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-   -   Have I found Rod Laver's 200th tournament win? (http://tt.tennis-warehouse.com/showthread.php?t=416144)

timnz 03-07-2012 08:17 PM

Have I found Rod Laver's 200th tournament win?
 
I note in Wikipedia (I know not a fool proof source of information - but a good place to start) that Rod Laver is sitting on 199 titles.

http://en.wikipedia.org/wiki/Rod_Lav...eer_statistics

I think I have found 1 more not listed there.

http://www.vucommodores.com/sports/h...050411aab.html

Also at the same time the 6-2, 6-3 victory over
Ken Rosewall needs to be added to their head to head total page (because it isn't listed there):

http://en.wikipedia.org/wiki/Laver%E...sewall_rivalry

Have I got it right? I know it seems like this was only a 4 man event - but aren't there other 4 man events in the wikipedia list of Rod's titles?

urban 03-07-2012 08:46 PM

Great find timnz. Yes, this could be a new win. Isn't in McCauley's book nor in the Wiki list. Don't know, if Andrew Tas has registered this matches. Never read about a Nashville win for Laver on 1968. Would make the hth with Rosewall 5-2 in 1968 (if i see it right), and overall i think 80-63. Would also change the hth against top tenners, which i presented in another recent thread.

pc1 03-08-2012 02:25 AM

Wonderful find Timnz. Wins over Gimeno and Rosewall is extremely tough for anyone despite it being a four man.

urban 03-08-2012 05:38 AM

Thanks very much for this information, Tim. I have always thought and written, that the numbers for the old pros - even after the McCauley-book- are still incomplete. Now, with the internet and new data bases, more surprising finds could emerge. Intresting are the detailled match descriptions, and the 6000 people in attendance show, that pro tennis became popular with the advent of open tennis.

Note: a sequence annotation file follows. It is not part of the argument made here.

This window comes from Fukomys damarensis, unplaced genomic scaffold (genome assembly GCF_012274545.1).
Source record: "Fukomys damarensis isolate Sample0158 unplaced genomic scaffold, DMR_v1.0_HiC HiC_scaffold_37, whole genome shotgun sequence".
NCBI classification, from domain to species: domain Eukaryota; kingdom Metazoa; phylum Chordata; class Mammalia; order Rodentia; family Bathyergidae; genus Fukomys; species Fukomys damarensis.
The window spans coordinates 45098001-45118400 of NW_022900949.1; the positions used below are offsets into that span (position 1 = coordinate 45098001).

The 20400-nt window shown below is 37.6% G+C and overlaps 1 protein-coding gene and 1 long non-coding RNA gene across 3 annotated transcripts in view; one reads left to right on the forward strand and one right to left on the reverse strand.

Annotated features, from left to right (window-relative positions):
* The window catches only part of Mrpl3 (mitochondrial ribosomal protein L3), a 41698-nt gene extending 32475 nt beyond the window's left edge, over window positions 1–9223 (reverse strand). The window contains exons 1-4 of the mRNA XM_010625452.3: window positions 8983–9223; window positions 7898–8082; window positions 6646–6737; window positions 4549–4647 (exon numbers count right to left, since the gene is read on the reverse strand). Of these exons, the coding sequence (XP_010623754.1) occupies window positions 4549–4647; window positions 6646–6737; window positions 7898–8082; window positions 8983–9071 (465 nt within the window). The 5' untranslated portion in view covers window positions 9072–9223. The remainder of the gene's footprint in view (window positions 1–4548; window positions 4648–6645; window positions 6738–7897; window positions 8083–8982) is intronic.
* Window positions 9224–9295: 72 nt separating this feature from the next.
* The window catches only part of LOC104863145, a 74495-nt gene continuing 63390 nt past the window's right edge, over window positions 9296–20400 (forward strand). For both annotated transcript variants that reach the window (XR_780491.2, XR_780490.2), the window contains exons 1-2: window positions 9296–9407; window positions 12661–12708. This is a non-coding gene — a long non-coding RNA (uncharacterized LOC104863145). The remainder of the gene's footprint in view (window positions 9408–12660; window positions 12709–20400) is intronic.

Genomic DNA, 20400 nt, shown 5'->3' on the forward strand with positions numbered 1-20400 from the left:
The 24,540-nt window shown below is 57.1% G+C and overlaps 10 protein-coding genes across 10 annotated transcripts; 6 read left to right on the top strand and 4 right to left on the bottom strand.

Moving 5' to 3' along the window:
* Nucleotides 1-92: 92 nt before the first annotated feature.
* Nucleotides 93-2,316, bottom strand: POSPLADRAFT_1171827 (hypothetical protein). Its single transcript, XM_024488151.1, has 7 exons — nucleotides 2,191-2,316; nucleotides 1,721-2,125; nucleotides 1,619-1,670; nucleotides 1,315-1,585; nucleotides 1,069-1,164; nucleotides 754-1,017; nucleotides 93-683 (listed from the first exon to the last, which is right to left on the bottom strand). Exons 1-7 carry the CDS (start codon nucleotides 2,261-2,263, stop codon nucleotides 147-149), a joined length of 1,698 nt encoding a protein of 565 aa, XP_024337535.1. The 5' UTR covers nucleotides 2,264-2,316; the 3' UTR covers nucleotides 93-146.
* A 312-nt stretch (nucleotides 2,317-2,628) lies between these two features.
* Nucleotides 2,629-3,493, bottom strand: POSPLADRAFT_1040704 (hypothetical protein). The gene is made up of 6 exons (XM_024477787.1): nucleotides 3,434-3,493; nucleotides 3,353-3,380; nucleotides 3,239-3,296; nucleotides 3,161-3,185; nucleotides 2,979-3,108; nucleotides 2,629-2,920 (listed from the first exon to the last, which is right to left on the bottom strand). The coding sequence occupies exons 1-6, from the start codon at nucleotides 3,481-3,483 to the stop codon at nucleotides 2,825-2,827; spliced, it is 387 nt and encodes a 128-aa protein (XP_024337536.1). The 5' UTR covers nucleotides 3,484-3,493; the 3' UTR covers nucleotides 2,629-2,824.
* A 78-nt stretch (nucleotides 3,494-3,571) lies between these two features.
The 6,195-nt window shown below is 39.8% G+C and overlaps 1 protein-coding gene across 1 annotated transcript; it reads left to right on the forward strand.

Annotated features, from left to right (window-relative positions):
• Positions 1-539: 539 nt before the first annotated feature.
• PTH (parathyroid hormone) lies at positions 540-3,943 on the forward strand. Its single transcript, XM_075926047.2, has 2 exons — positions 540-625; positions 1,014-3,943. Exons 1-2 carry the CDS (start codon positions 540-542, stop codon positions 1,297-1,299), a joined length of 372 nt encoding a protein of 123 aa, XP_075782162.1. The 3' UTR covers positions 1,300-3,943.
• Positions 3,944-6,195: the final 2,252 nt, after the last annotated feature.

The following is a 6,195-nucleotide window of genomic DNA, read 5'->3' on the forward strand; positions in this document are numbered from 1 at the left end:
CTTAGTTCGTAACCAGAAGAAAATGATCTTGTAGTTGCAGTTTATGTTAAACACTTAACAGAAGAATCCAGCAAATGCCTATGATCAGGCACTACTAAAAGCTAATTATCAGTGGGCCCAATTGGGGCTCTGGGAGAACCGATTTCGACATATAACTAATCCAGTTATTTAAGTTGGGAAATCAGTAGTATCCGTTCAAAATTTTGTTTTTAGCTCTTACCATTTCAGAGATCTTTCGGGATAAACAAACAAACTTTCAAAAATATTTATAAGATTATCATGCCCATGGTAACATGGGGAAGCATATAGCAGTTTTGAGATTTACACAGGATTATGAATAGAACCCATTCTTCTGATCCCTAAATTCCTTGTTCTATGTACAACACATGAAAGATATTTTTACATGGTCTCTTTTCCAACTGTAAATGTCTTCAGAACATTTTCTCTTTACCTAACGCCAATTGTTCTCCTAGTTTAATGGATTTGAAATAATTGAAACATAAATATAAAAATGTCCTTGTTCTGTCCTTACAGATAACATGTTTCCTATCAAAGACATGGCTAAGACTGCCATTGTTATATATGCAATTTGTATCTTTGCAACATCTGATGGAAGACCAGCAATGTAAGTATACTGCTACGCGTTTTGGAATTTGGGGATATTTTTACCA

Besides: One question to timnz. In an earlier thread, You asked for the Laver-Stolle hth. Have You more information in the meantime, especially for the year 1969? I am interested,, because Stolle was ranked top ten that year by several experts.

timnz 03-08-2012 02:24 PM

Laver Stolle
 
Quote:

Originally Posted by urban (Post 6376220)
Thanks very much for this information, Tim. I have always thought and written, that the numbers for the old pros - even after the McCauley-book- are still incomplete. Now, with the internet and new data bases, more surprising finds could emerge. Intresting are the detailled match descriptions, and the 6000 people in attendance show, that pro tennis became popular with the advent of open tennis.
Besides: One question to timnz. In an earlier thread, You asked for the Laver-Stolle hth. Have You more information in the meantime, especially for the year 1969? I am interested,, because Stolle was ranked top ten that year by several experts.

Sorry to say Urban - I never did find out about that head to head. (Not sure where I would look either).

In the wikipedia list of Rod's tournament are there other 4 man events? If so, I'll get this Nashville event added and also to the laver/rosewall head to head.

hoodjem 03-10-2012 05:57 AM

Yes, it would seem that you have. 10 December 1968 in the Dixie Tennis Classic, Nashville, Tennesee.

200 for the Rocket!!

Doug_Hartley_2012 03-11-2012 10:30 PM

What constitutes a tournament?
 
How large a field constitues a tournament? Is 2 enough? Or 4? Some events had very small fields. Is 8 acceptable? If you're including Masters or WCT Finals that seems a minimum cut-off. It does make records of titles difficult to compare.

What we can be sure of is that there are many, many matches lost to history. Is it really possible that anyone has played more competitive tennis than Rosewall, Laver, or Gonzalez? In the open era Connors is the benchmark for longevity but we don't know what we don't know about the four past greats.

Doug_Hartley_2012 03-11-2012 10:31 PM

Rosewall, Laver, Gonzalez, Tilden
 
Or Tilden.

urban 03-12-2012 06:04 AM

Many matches are lost, very sad situation and bad record keeping by the tennis institutions, even the pros themselves. What constitutes a tournament, is a difficult question. I have pleaded in the past for 8 men as minimum for a tournament, as Michel Sutter did in his book. Some four men events, however, had great fields, big prize money and built up some tradition, like some Australian pro events, the BBC 2 events at Wembley in spring, or the Pepsi Grand Slam Cup in Florida.

Q&M son 03-22-2012 02:22 AM

Great find, thanks.


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